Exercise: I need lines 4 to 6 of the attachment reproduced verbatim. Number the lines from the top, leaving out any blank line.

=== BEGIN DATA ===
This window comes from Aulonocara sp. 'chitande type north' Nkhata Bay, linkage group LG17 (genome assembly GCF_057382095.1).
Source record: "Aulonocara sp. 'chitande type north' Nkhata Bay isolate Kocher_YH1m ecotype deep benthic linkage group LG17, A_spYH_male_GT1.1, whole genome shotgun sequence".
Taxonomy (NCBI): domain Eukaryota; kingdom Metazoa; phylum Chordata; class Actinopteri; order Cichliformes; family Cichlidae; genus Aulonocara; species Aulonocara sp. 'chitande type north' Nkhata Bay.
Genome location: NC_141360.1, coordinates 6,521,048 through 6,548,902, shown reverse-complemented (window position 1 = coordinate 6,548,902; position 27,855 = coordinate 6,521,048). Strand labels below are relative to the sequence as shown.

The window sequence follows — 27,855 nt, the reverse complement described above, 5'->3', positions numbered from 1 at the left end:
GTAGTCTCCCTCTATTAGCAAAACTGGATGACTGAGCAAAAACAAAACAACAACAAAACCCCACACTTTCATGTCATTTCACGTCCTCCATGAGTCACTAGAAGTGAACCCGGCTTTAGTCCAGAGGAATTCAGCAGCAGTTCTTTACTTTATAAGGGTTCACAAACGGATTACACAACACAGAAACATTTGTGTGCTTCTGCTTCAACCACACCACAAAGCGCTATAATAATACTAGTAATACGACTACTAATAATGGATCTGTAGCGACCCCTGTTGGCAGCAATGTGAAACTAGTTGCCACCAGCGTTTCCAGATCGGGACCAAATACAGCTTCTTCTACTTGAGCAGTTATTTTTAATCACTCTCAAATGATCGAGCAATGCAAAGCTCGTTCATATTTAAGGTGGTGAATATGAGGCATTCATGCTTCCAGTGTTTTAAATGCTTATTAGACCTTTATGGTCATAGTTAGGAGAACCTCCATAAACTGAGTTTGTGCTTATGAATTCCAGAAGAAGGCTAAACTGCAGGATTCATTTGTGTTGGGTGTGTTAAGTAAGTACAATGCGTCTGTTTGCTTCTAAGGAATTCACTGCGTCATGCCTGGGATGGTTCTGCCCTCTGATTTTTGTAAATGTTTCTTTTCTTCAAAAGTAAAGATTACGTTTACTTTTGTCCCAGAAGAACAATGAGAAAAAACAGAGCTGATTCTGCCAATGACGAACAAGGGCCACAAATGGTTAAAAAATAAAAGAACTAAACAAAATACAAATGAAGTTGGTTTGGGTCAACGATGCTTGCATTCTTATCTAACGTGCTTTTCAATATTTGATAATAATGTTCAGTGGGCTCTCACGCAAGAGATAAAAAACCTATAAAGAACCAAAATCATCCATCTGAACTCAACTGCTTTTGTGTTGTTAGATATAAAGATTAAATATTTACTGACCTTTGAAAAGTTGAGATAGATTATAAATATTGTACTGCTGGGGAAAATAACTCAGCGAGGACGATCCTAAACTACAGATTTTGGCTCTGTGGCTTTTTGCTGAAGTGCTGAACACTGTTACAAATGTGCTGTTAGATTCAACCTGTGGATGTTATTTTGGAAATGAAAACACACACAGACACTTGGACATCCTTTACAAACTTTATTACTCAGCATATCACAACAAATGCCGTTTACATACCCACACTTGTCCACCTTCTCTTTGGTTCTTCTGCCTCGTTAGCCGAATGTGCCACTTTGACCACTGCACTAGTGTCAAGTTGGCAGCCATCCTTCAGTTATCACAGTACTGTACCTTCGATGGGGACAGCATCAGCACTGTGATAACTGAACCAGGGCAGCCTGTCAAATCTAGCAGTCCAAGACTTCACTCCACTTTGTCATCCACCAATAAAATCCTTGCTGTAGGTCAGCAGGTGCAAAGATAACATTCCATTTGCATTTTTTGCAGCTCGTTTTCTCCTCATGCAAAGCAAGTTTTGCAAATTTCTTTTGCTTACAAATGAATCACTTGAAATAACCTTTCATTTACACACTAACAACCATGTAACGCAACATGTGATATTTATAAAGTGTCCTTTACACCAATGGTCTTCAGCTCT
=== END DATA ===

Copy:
Genome location: NC_141360.1, coordinates 6,521,048 through 6,548,902, shown reverse-complemented (window position 1 = coordinate 6,548,902; position 27,855 = coordinate 6,521,048). Strand labels below are relative to the sequence as shown.

The window sequence follows — 27,855 nt, the reverse complement described above, 5'->3', positions numbered from 1 at the left end:
GTAGTCTCCCTCTATTAGCAAAACTGGATGACTGAGCAAAAACAAAACAACAACAAAACCCCACACTTTCATGTCATTTCACGTCCTCCATGAGTCACTAGAAGTGAACCCGGCTTTAGTCCAGAGGAATTCAGCAGCAGTTCTTTACTTTATAAGGGTTCACAAACGGATTACACAACACAGAAACATTTGTGTGCTTCTGCTTCAACCACACCACAAAGCGCTATAATAATACTAGTAATACGACTACTAATAATGGATCTGTAGCGACCCCTGTTGGCAGCAATGTGAAACTAGTTGCCACCAGCGTTTCCAGATCGGGACCAAATACAGCTTCTTCTACTTGAGCAGTTATTTTTAATCACTCTCAAATGATCGAGCAATGCAAAGCTCGTTCATATTTAAGGTGGTGAATATGAGGCATTCATGCTTCCAGTGTTTTAAATGCTTATTAGACCTTTATGGTCATAGTTAGGAGAACCTCCATAAACTGAGTTTGTGCTTATGAATTCCAGAAGAAGGCTAAACTGCAGGATTCATTTGTGTTGGGTGTGTTAAGTAAGTACAATGCGTCTGTTTGCTTCTAAGGAATTCACTGCGTCATGCCTGGGATGGTTCTGCCCTCTGATTTTTGTAAATGTTTCTTTTCTTCAAAAGTAAAGATTACGTTTACTTTTGTCCCAGAAGAACAATGAGAAAAAACAGAGCTGATTCTGCCAATGACGAACAAGGGCCACAAATGGTTAAAAAATAAAAGAACTAAACAAAATACAAATGAAGTTGGTTTGGGTCAACGATGCTTGCATTCTTATCTAACGTGCTTTTCAATATTTGATAATAATGTTCAGTGGGCTCTCACGCAAGAGATAAAAAACCTATAAAGAACCAAAATCATCCATCTGAACTCAACTGCTTTTGTGTTGTTAGATATAAAGATTAAATATTTACTGACCTTTGAAAAGTTGAGATAGATTATAAATATTGTACTGCTGGGGAAAATAACTCAGCGAGGACGATCCTAAACTACAGATTTTGGCTCTGTGGCTTTTTGCTGAAGTGCTGAACACTGTTACAAATGTGCTGTTAGATTCAACCTGTGGATGTTATTTTGGAAATGAAAACACACACAGACACTTGGACATCCTTTACAAACTTTATTACTCAGCATATCACAACAAATGCCGTTTACATACCCACACTTGTCCACCTTCTCTTTGGTTCTTCTGCCTCGTTAGCCGAATGTGCCACTTTGACCACTGCACTAGTGTCAAGTTGGCAGCCATCCTTCAGTTATCACAGTACTGTACCTTCGATGGGGACAGCATCAGCACTGTGATAACTGAACCAGGGCAGCCTGTCAAATCTAGCAGTCCAAGACTTCACTCCACTTTGTCATCCACCAATAAAATCCTTGCTGTAGGTCAGCAGGTGCAAAGATAACATTCCATTTGCATTTTTTGCAGCTCGTTTTCTCCTCATGCAAAGCAAGTTTTGCAAATTTCTTTTGCTTACAAATGAATCACTTGAAATAACCTTTCATTTACACACTAACAACCATGTAACGCAACATGTGATATTTATAAAGTGTCCTTTACACCAATGGTCTTCAGCTCT